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On the Anniversary of ST. JOHN the Evangelist,








NEW-YORK, December 27, 5782.

Voted unanimously,

THAT the Thanks of this LODGE be given to our Reverend Brother Doctor SEABURY, for his SERMON, delivered this Day, at St. PAUL'S Chapel, before this and the other LODGES of Free and Accepted ANCIENT MASONS, within the Vicinity of New-York, convened for the Celebration of the Festival of St. JOHN the Evangelist: And that Brothers JOSHUA WATSON, ARCHIBALD CUNNINGHAM, and JAMES CLARKE, be a Committee to request a Copy for the Press.

Extract from the Minutes,


To the Right Worshipful the Reverend WILLIAM WALTER, Provincial GRAND MASTER, and to the OFFICERS and BRETHREN of the GRAND and other LODGES of FREE and ACCEPTED ANCIENT MASONS, in NEW-YORK:

THE following SERMON, preached before them, and published at their Request, is most respectfully inscribed,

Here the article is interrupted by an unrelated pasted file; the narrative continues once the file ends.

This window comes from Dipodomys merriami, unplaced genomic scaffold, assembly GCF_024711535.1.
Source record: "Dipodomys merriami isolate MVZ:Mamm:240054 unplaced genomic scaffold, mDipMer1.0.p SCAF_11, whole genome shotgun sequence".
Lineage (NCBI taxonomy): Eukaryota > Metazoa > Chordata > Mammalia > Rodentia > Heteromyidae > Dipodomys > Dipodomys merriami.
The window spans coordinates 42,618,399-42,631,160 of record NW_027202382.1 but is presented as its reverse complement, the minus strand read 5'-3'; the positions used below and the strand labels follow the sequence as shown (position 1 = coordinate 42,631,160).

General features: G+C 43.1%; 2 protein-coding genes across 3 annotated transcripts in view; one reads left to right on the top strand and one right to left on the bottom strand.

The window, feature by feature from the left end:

By their

Affectionate Brother, and
Very humble Servant,


NEW-YORK, January 15, 1783.


HEB. xiii. 1.

"Let Brotherly Love continue."

Worthy and Honoured Friends and Brothers,

IT is with particular pleasure that I embrace the opportunity, which your kind invitation has given me, of addressing myself to you on this day; when the Members of your Society, in all parts of the world, meet together to recognize each other, and strengthen the bands of mutual love. Both as a minister of that Gospel which proclaimeth peace and good will to [7/8] mankind, and as one of the common brotherhood of men, I feel myself deeply interested in the honour, prosperity and happiness of every Society, whose object is the peace, order and welfare of the human species; and whose aim is the establishment and cultivation of unity, brotherly love and benevolence among its several branches.